As marijuana becomes less socially controversial, the industry grows. While 27 states have yet to make medical marijuana legal, states like Oregon are leading the way for those that have, and two marijuana bills that Oregon Governor Kate Brown signed into law this month show how marijuana licenses are expanding.
Oregon is one of only four states (Oregon, Washington, Colorado, and Alaska) along with the District of Columbia that have legalized marijuana for medical and recreational use, so it’s not surprising that the state is progressive in many of its marijuana laws. After all, Oregon is also one of the states that is known for really listening to what residents want when it comes to forming marijuana laws.
The two bills that Governor Brown signed into law this month cover a lot of areas such as impaired driving, probation, reduced registration fees for veterans, and a number of issues related to home growing. The bills also include some provisions that directly affect marijuana licenses, expand the marijuana license pool, and impact marijuana license valuations.
Let’s take a closer look at some of the key changes.
1. Removal of Some Paperwork Requirements
Under the newly signed Senate Bill 1598, it will be easier for marijuana growers to enter the recreational marijuana market in Oregon because some of the marijuana license application paperwork requirements have been removed.
Effect on Marijuana Licenses: As Noelle Crombie of The Oregonian explains, the provision creates a “micro-canopy license” that should expand the pool of marijuana license holders in the state to include smaller growers.
2. Increased Access to Medical Marijuana
Senate Bill 1598 also aims to make medical marijuana more accessible to people in areas of the state that don’t have adequate dispensaries and retailers. Specifically, the state’s health authority will be required to study the problem.
Effect on Marijuana Licenses: Increased consumer access means higher sales for licensed marijuana dispensaries and retailers because more of the people who want to purchase medical marijuana will actually be able to get it.
3. Removal of Two-Year Residency Requirement for Licenses
Previously, recreational marijuana producers, processors, and retailers had to prove that they were residents of Oregon for two years prior to applying for a license. When Governor Brown signed HB 4014 earlier this month, that two-year residency requirement was removed.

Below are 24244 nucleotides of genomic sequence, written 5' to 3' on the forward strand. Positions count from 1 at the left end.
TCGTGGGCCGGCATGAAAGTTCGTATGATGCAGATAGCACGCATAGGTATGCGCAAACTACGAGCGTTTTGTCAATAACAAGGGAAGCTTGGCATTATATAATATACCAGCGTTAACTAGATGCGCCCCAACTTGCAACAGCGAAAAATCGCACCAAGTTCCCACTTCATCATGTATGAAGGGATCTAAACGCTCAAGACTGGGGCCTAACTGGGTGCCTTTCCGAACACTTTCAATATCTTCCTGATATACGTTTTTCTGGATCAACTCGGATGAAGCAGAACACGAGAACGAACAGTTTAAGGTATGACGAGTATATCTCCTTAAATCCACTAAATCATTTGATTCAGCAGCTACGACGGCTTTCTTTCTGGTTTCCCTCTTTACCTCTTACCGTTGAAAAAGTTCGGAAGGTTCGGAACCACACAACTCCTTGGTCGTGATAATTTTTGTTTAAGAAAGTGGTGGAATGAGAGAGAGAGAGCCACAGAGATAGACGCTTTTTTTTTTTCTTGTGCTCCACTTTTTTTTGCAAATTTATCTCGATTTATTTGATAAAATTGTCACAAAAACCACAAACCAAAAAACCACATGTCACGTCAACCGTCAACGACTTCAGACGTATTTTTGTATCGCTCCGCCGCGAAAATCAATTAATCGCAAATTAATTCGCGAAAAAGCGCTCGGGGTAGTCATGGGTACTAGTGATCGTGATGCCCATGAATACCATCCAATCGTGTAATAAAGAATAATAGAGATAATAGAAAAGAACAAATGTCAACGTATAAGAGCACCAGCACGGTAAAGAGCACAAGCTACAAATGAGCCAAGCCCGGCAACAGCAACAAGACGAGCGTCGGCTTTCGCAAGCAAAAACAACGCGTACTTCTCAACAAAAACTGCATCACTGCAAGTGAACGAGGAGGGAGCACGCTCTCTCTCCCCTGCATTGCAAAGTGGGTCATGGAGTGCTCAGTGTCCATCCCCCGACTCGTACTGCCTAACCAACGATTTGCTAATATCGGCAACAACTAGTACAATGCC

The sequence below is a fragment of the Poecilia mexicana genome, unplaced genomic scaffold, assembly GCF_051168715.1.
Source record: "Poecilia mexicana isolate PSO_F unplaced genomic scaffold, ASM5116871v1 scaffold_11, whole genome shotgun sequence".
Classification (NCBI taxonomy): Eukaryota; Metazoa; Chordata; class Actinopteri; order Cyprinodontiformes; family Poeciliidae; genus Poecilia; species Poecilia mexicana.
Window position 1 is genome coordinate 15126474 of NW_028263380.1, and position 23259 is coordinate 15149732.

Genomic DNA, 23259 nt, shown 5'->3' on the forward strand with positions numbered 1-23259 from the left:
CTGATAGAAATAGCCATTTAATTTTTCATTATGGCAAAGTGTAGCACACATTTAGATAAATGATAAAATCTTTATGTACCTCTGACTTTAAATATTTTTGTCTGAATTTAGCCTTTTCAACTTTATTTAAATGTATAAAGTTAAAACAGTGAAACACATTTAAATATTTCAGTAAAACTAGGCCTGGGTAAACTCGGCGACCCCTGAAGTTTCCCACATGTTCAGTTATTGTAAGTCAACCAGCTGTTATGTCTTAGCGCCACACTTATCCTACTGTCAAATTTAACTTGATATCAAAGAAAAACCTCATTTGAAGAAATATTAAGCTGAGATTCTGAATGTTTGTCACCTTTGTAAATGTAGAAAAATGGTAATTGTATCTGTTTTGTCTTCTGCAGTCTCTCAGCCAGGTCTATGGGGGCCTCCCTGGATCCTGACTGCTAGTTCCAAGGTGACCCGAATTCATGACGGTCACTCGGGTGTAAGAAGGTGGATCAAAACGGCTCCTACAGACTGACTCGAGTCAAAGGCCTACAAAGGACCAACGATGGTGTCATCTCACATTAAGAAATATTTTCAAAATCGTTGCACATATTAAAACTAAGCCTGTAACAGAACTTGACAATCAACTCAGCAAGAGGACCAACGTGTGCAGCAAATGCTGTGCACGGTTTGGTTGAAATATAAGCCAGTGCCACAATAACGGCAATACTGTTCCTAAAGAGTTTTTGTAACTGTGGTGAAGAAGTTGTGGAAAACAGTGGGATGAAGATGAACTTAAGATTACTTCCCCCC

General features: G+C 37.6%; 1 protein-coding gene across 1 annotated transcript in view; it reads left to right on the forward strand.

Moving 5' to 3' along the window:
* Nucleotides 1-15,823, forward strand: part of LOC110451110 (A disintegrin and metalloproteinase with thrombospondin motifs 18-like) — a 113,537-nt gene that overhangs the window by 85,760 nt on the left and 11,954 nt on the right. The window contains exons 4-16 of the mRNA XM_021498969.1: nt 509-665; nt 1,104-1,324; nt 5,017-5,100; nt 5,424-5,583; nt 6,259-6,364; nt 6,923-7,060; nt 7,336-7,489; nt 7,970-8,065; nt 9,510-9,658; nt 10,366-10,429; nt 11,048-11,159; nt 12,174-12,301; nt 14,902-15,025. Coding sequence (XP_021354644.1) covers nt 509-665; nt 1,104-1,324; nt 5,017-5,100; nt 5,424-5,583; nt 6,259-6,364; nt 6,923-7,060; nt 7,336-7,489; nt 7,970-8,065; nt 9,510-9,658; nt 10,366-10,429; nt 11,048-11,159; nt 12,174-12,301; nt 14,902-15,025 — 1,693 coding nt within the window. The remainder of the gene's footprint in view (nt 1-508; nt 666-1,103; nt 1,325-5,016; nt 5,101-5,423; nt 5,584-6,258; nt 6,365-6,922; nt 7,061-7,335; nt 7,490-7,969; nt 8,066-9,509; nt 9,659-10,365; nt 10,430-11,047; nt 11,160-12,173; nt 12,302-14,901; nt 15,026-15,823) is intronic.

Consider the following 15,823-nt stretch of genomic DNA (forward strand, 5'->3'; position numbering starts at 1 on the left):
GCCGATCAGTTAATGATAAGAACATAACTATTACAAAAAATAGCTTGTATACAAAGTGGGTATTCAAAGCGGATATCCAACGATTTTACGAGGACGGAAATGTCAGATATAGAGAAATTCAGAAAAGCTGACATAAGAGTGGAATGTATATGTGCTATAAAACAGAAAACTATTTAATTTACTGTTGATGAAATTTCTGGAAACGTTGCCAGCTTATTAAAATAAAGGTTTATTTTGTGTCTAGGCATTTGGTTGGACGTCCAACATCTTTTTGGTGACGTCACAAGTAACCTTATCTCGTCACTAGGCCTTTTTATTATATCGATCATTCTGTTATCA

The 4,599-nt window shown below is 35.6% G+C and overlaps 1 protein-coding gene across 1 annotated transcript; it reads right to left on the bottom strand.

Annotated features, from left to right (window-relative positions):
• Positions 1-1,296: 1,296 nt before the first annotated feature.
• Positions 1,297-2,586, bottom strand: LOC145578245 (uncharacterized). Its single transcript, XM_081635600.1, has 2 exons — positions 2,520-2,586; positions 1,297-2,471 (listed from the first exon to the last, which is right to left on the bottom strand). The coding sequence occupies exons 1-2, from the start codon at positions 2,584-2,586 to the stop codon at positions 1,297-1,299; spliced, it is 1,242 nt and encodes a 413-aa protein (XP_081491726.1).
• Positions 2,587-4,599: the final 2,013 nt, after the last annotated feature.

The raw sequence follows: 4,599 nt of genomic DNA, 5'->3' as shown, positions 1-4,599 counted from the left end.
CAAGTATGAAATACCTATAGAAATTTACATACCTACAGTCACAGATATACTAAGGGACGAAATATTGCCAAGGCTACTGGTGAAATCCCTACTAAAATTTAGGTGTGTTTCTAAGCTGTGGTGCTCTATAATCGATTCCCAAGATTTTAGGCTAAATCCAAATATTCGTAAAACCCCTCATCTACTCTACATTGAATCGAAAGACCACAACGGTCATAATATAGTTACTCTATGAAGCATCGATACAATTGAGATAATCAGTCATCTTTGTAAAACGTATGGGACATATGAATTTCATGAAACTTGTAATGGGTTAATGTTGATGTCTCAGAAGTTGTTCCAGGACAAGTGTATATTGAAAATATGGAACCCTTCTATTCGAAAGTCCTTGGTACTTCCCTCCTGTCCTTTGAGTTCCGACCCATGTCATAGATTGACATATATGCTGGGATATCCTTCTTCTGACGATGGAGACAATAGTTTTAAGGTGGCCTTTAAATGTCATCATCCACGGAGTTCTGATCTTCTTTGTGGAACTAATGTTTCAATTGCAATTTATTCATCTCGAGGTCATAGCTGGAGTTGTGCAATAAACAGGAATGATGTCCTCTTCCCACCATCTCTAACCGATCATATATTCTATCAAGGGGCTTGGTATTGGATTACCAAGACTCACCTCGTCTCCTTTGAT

Effect on Marijuana Licenses: Removing the residency requirement opens the marijuana industry up to a larger pool of license applicants. Furthermore, as the marijuana industry crosses state lines, the removal of this type of residency requirement becomes more important.
4. Business Expense Deductions on State Tax Returns
Currently, marijuana businesses are not allowed to deduct business expenses from their federal tax returns. HB 4014 allows them to deduct federally allowed business expenses from their Oregon state tax returns.
Effect on Marijuana Licenses: This change doesn’t solve the federal tax issue that is financially problematic for marijuana businesses, but it does provide a small amount of financial relief. By deducting business expenses from their state tax returns, marijuana-related businesses in Oregon have a chance to be a bit more profitable, which also makes the value of their licenses increase.
The Future of the Marijuana License Landscape
This is just the beginning of the evolution of the marijuana license landscape. Already in Oregon, House Bill 4094 is awaiting Governor Brown’s signature. That bill would help to solve the marijuana industry’s banking crisis by allowing banks and credit unions to work with marijuana businesses without breaking the law.
Could other states follow Oregon’s model and introduce new licenses that require less paperwork and lower fees to expand their own marijuana license markets? Might they remove residency requirements for marijuana-related business licensees and allow them to deduct business expenses from their state tax returns?
Only time will tell, but Oregon isn’t the only state that’s charting the industry’s course. Alaska started considering new types of marijuana licenses last year, and Washington is known for its progressive marijuana laws, which include matching the number of marijuana licenses to the number of consumers.
As the industry evolves, Cannabiz Media will be tracking marijuana licenses and bringing you all of the updates. Subscribe to our newsletter so you don’t miss anything!